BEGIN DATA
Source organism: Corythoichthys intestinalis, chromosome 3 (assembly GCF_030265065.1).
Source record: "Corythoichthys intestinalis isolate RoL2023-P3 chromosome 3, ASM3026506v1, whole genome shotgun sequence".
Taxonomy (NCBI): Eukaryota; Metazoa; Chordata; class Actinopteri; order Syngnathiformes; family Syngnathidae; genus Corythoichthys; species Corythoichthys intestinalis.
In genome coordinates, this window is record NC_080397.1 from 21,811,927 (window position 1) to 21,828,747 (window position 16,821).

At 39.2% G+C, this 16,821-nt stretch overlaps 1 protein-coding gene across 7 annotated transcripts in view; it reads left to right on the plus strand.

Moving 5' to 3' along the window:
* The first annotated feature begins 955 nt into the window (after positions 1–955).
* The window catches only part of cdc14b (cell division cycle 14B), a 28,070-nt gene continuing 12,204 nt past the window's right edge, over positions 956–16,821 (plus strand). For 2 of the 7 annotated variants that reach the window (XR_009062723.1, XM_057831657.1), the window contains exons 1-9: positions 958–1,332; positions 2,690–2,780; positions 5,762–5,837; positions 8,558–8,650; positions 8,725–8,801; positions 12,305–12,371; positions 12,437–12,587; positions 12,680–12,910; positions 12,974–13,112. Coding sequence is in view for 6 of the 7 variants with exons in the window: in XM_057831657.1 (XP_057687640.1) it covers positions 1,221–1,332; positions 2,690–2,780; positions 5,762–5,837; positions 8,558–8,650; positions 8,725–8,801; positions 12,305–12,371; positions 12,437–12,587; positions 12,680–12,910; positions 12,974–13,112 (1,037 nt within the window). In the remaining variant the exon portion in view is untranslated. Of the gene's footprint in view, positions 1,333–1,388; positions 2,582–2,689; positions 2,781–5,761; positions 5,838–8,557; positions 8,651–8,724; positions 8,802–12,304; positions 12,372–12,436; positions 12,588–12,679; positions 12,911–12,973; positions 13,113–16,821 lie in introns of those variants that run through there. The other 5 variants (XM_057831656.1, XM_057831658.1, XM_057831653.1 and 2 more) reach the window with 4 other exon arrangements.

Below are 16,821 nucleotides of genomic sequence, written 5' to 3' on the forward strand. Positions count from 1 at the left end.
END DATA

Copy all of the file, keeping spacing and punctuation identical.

Source organism: Corythoichthys intestinalis, chromosome 3 (assembly GCF_030265065.1).
Source record: "Corythoichthys intestinalis isolate RoL2023-P3 chromosome 3, ASM3026506v1, whole genome shotgun sequence".
Taxonomy (NCBI): Eukaryota; Metazoa; Chordata; class Actinopteri; order Syngnathiformes; family Syngnathidae; genus Corythoichthys; species Corythoichthys intestinalis.
In genome coordinates, this window is record NC_080397.1 from 21,811,927 (window position 1) to 21,828,747 (window position 16,821).

At 39.2% G+C, this 16,821-nt stretch overlaps 1 protein-coding gene across 7 annotated transcripts in view; it reads left to right on the plus strand.

Moving 5' to 3' along the window:
* The first annotated feature begins 955 nt into the window (after positions 1–955).
* The window catches only part of cdc14b (cell division cycle 14B), a 28,070-nt gene continuing 12,204 nt past the window's right edge, over positions 956–16,821 (plus strand). For 2 of the 7 annotated variants that reach the window (XR_009062723.1, XM_057831657.1), the window contains exons 1-9: positions 958–1,332; positions 2,690–2,780; positions 5,762–5,837; positions 8,558–8,650; positions 8,725–8,801; positions 12,305–12,371; positions 12,437–12,587; positions 12,680–12,910; positions 12,974–13,112. Coding sequence is in view for 6 of the 7 variants with exons in the window: in XM_057831657.1 (XP_057687640.1) it covers positions 1,221–1,332; positions 2,690–2,780; positions 5,762–5,837; positions 8,558–8,650; positions 8,725–8,801; positions 12,305–12,371; positions 12,437–12,587; positions 12,680–12,910; positions 12,974–13,112 (1,037 nt within the window). In the remaining variant the exon portion in view is untranslated. Of the gene's footprint in view, positions 1,333–1,388; positions 2,582–2,689; positions 2,781–5,761; positions 5,838–8,557; positions 8,651–8,724; positions 8,802–12,304; positions 12,372–12,436; positions 12,588–12,679; positions 12,911–12,973; positions 13,113–16,821 lie in introns of those variants that run through there. The other 5 variants (XM_057831656.1, XM_057831658.1, XM_057831653.1 and 2 more) reach the window with 4 other exon arrangements.

Below are 16,821 nucleotides of genomic sequence, written 5' to 3' on the forward strand. Positions count from 1 at the left end.